In an era of sci-fi where traveling to distant worlds was predominantly accomplished through space ships, there was Stargate.
The stargate allows interplanetary travel through ring structures that allow anything to pass through wormholes to their destination. The film, which would turn to a franchise, was created by Dean Devlin and Roland Emmerich.
The film is about an Air Force-led operation through the gate led by Col. Jack O’Neil (Kurt Russell) with the guidance of Egyptologist and linguist Daniel Jackson (James Spader). Jackson deciphered the hieroglyphs allowing for gate travel and alludes to extraterrestrial involvement in providing the means.
When O’Neil’s unit arrives, the planet they travel to resemble Ancient Egypt. O’Neil bonds with a teenage boy, Skaara (Alexis Cruz) while Jackson takes to a local chieftain’s daughter, Sha’uri (Mili Avital). As the group take in the local hospitality, Jackson learns Ra (Jaye Davidson) is an alien who enslaved humans to extend his life.
As Ra’s forces mount an invasion, O’Neil’s forces try to fight them off and Jackson discovers not everything is all that it seems on both fronts as it becomes a race against time for survival.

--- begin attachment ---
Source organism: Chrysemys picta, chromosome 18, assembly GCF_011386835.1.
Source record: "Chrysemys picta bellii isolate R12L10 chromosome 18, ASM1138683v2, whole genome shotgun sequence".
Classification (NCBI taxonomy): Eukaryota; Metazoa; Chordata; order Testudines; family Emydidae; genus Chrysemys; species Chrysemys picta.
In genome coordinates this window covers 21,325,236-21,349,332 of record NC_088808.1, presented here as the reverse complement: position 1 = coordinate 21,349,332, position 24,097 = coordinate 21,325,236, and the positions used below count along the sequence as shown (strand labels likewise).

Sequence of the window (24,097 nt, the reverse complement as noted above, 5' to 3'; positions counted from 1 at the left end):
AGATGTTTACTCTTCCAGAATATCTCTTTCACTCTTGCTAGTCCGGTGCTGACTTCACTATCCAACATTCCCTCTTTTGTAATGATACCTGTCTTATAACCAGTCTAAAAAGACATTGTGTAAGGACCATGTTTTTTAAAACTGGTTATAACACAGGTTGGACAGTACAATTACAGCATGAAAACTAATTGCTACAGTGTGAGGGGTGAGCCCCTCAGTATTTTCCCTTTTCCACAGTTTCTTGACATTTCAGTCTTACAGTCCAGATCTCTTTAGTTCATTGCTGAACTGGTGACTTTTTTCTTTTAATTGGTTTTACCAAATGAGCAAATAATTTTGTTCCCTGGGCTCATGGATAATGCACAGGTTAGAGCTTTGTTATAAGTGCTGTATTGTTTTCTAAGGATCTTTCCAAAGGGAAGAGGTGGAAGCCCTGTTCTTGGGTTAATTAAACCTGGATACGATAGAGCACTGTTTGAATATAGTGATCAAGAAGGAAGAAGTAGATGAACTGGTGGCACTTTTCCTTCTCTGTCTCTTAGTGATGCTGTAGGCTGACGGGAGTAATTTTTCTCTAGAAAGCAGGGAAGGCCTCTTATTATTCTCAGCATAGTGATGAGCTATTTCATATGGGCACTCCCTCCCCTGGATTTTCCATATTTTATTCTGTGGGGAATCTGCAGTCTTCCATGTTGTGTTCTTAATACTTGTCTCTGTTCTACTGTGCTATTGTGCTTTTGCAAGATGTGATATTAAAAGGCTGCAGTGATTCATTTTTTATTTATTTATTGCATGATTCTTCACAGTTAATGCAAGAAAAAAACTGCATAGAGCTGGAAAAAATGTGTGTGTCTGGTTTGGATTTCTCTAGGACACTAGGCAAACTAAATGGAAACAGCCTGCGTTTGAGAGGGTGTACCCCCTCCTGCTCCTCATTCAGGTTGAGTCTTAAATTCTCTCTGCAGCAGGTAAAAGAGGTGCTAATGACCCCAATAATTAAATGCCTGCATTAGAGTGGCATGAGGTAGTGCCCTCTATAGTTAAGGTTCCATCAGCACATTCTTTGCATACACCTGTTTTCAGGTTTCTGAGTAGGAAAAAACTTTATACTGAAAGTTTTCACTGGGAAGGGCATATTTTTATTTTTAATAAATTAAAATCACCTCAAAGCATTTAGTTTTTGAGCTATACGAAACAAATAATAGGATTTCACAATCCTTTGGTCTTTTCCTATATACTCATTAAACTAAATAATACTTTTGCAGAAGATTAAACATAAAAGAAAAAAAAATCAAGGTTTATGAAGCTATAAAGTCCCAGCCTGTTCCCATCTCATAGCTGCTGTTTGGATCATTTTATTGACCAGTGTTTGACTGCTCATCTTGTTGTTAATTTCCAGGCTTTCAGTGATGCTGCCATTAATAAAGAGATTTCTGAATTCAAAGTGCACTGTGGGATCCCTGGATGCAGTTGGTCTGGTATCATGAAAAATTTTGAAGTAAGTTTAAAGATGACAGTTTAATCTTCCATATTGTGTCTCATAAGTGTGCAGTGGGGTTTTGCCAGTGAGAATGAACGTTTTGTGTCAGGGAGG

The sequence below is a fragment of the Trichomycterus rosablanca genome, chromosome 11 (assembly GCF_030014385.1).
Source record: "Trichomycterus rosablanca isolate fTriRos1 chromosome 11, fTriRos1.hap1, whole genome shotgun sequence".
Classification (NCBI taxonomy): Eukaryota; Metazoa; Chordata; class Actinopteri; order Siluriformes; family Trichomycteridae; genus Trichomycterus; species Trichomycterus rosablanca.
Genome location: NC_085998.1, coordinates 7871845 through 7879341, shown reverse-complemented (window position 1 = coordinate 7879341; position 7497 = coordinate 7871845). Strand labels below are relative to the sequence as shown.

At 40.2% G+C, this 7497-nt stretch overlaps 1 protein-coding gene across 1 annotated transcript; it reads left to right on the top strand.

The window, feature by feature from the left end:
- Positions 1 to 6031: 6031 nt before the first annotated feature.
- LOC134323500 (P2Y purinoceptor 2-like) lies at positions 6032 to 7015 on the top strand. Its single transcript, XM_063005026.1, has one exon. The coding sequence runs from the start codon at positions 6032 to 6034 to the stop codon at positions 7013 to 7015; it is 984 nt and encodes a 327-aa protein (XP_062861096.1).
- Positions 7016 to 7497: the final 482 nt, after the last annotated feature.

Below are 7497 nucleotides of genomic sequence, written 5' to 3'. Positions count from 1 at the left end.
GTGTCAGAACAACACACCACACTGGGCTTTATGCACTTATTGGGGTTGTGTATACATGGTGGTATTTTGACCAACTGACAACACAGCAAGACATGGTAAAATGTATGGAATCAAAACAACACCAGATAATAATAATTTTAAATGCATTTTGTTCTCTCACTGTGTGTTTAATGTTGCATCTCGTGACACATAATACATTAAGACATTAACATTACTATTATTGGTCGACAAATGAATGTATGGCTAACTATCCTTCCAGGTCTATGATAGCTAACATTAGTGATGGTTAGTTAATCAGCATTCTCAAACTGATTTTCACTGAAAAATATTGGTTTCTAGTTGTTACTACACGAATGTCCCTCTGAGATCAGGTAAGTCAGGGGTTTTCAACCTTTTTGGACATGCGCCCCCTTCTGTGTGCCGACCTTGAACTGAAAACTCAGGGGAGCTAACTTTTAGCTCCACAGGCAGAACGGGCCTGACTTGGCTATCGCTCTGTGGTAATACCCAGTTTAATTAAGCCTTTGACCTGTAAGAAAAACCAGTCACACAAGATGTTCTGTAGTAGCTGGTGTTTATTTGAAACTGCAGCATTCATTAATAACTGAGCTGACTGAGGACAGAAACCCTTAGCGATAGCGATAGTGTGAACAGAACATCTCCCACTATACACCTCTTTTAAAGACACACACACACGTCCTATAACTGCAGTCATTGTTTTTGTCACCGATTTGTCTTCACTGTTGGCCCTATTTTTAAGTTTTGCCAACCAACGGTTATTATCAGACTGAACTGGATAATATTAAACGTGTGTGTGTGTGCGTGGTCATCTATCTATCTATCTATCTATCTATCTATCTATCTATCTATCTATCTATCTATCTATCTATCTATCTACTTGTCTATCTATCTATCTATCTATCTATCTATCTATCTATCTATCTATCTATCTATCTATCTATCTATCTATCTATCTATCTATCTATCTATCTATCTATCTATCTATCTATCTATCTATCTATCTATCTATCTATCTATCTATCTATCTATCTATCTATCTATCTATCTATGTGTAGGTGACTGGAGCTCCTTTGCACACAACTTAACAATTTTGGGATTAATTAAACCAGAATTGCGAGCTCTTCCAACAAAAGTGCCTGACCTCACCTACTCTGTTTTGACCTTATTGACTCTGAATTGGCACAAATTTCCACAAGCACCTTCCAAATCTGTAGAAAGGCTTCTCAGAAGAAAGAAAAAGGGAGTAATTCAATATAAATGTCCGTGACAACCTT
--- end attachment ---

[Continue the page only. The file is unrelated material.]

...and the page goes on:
While the initial reception to the film was mixed with a 48 percent rating on Rotten Tomatoes, the film was enough of a success to start a TV adaptation in Stargate SG-1.
The film’s heart and soul is with Spader’s role as Daniel Jackson, who helps play the role of liberator and diplomat given his understanding of Ancient Egyptian culture. On the opposite end of the spectrum is Russell as O’Neil whose character I wish they fleshed out better. While O’Neil faced the tragedy of his son’s unintentional suicide and showed some recovering bonding with Skaara, Russell’s performance felt a little too wooden at times. The soldiers in the film were also nothing memorable.
Aside from the weak writing, the story and special effects provided enough action and depth to become standard popcorn fodder. It is a cult classic for thinking outside of the box, but it could have done so much more with its potential, which was eventually realized in the TV series.
Some notable appearances in the film include a pre-3rd Rock from the Sun French Stewart, Richard Kind, Djimon Honsou and Viveca Lindfors (in one of her last films), who played Dr. Catherine Langford, the civilian scientist who led the Stargate project and recruited Jackson for the expedition.